Willingness to receive COVID-19 vaccinations among clinical psychiatric patients
Background Psychiatric patients have an increased risk of infection with SARS-CoV-2 and morbidity and mortality rates are higher. Willingness to get vaccinated against SARS-CoV-2 may be less compared to the general population. Aims To gain more knowledge about the willingness to be vaccinated and about underlying arguments among clinical psychiatric patients.
Method We submitted a questionnaire to clinical psychiatric patients, in which we assessed the willingness to be vaccinated and presented a number of statements about vaccination.
Results In total, 70 patients were invited to participate in this study of which 56 patients (80%) completed the questionnaires. The willingness to be vaccinated was 63%. Of the 56 patients included, 5 indicated to have had SARS-CoV-2 (9%) and 16 patients (29%) had been vaccinated. Patients who refused vaccination reported being afraid of side effects of the vaccine (28%) and long-term effects of vaccination on their health (25%). Furthermore, patients found it complicated to make a vaccination appointment.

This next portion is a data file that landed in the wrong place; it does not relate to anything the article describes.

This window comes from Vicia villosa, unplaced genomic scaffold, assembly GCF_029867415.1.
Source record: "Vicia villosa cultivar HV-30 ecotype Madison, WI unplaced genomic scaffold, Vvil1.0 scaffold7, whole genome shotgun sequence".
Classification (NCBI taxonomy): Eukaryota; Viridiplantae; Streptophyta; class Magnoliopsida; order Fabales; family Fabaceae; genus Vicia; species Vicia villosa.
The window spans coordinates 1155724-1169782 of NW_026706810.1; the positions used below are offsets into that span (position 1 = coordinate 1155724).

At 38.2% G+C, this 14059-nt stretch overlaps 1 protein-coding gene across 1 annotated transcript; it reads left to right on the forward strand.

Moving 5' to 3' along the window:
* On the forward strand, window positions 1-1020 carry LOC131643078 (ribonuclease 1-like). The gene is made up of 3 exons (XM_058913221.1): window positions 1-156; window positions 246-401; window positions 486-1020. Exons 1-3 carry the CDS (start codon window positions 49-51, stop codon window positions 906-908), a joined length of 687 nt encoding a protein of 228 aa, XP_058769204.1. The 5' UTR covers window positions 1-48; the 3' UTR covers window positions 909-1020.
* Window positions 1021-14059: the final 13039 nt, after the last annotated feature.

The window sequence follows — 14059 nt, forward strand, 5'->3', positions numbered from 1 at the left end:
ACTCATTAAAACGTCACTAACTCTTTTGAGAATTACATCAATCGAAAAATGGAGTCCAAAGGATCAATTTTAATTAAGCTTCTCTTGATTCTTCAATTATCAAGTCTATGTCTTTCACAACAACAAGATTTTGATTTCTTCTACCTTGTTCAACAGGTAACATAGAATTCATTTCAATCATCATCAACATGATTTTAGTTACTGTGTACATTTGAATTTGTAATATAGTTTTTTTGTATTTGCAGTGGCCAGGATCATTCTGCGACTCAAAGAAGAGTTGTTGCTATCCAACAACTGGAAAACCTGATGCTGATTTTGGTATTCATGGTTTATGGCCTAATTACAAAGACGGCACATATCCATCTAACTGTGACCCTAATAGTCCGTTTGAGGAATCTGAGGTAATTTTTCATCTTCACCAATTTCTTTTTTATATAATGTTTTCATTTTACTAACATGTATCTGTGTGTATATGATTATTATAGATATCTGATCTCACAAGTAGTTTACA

Conclusion In this study the willingness to be vaccinated appears to be low. We recommend on the basis of this study that in order to improve the vaccination coverage among psychiatric patients, more attention should be paid to vaccination in the psychiatric wards.